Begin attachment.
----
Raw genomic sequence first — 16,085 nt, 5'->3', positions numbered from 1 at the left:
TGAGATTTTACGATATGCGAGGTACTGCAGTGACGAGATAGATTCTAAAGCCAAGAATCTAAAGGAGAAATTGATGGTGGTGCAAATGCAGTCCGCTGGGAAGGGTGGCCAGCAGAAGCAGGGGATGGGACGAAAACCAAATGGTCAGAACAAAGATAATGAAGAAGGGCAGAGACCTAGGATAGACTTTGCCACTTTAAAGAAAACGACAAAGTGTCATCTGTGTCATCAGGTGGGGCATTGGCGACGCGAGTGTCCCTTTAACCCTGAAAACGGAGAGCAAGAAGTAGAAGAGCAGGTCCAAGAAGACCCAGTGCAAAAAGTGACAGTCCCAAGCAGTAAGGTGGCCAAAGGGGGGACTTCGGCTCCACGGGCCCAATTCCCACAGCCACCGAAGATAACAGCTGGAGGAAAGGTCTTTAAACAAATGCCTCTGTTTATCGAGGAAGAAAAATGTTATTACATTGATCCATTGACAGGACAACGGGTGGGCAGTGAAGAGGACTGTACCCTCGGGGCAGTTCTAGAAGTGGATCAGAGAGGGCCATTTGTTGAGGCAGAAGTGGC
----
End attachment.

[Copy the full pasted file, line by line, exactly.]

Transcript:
Raw genomic sequence first — 16,085 nt, 5'->3', positions numbered from 1 at the left:
TGAGATTTTACGATATGCGAGGTACTGCAGTGACGAGATAGATTCTAAAGCCAAGAATCTAAAGGAGAAATTGATGGTGGTGCAAATGCAGTCCGCTGGGAAGGGTGGCCAGCAGAAGCAGGGGATGGGACGAAAACCAAATGGTCAGAACAAAGATAATGAAGAAGGGCAGAGACCTAGGATAGACTTTGCCACTTTAAAGAAAACGACAAAGTGTCATCTGTGTCATCAGGTGGGGCATTGGCGACGCGAGTGTCCCTTTAACCCTGAAAACGGAGAGCAAGAAGTAGAAGAGCAGGTCCAAGAAGACCCAGTGCAAAAAGTGACAGTCCCAAGCAGTAAGGTGGCCAAAGGGGGGACTTCGGCTCCACGGGCCCAATTCCCACAGCCACCGAAGATAACAGCTGGAGGAAAGGTCTTTAAACAAATGCCTCTGTTTATCGAGGAAGAAAAATGTTATTACATTGATCCATTGACAGGACAACGGGTGGGCAGTGAAGAGGACTGTACCCTCGGGGCAGTTCTAGAAGTGGATCAGAGAGGGCCATTTGTTGAGGCAGAAGTGGC